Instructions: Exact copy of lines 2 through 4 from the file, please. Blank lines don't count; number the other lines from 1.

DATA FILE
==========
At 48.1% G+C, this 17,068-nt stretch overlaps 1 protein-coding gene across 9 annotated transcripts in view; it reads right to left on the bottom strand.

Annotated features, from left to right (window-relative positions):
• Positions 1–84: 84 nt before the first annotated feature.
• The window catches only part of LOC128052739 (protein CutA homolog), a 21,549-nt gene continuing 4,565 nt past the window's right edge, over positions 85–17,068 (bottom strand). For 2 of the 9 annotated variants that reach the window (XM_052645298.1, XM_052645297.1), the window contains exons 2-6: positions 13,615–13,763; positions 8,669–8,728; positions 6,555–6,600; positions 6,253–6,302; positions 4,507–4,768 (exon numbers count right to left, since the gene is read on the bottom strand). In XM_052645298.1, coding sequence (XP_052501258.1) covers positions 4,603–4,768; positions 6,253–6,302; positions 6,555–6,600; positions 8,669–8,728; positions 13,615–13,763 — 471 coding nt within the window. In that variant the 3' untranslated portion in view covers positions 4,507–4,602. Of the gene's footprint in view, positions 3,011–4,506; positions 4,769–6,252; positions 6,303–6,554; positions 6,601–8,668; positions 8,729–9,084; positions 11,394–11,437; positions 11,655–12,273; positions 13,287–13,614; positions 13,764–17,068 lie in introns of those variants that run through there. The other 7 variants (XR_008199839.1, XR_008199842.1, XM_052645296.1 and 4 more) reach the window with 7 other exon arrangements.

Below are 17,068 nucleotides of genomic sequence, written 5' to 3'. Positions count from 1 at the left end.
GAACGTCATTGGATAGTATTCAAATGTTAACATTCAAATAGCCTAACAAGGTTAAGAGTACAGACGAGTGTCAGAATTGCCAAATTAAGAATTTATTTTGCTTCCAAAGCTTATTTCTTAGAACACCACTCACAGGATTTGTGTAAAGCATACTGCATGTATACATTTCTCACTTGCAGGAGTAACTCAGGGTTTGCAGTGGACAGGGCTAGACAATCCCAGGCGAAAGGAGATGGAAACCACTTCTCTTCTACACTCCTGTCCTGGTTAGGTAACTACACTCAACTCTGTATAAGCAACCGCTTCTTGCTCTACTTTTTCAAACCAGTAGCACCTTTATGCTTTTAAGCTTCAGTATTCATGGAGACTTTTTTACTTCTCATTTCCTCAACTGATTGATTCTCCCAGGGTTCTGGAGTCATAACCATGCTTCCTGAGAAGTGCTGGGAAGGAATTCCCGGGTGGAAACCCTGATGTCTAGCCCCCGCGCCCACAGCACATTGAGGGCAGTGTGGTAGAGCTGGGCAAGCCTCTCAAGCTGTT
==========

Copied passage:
Annotated features, from left to right (window-relative positions):
• Positions 1–84: 84 nt before the first annotated feature.
• The window catches only part of LOC128052739 (protein CutA homolog), a 21,549-nt gene continuing 4,565 nt past the window's right edge, over positions 85–17,068 (bottom strand). For 2 of the 9 annotated variants that reach the window (XM_052645298.1, XM_052645297.1), the window contains exons 2-6: positions 13,615–13,763; positions 8,669–8,728; positions 6,555–6,600; positions 6,253–6,302; positions 4,507–4,768 (exon numbers count right to left, since the gene is read on the bottom strand). In XM_052645298.1, coding sequence (XP_052501258.1) covers positions 4,603–4,768; positions 6,253–6,302; positions 6,555–6,600; positions 8,669–8,728; positions 13,615–13,763 — 471 coding nt within the window. In that variant the 3' untranslated portion in view covers positions 4,507–4,602. Of the gene's footprint in view, positions 3,011–4,506; positions 4,769–6,252; positions 6,303–6,554; positions 6,601–8,668; positions 8,729–9,084; positions 11,394–11,437; positions 11,655–12,273; positions 13,287–13,614; positions 13,764–17,068 lie in introns of those variants that run through there. The other 7 variants (XR_008199839.1, XR_008199842.1, XM_052645296.1 and 4 more) reach the window with 7 other exon arrangements.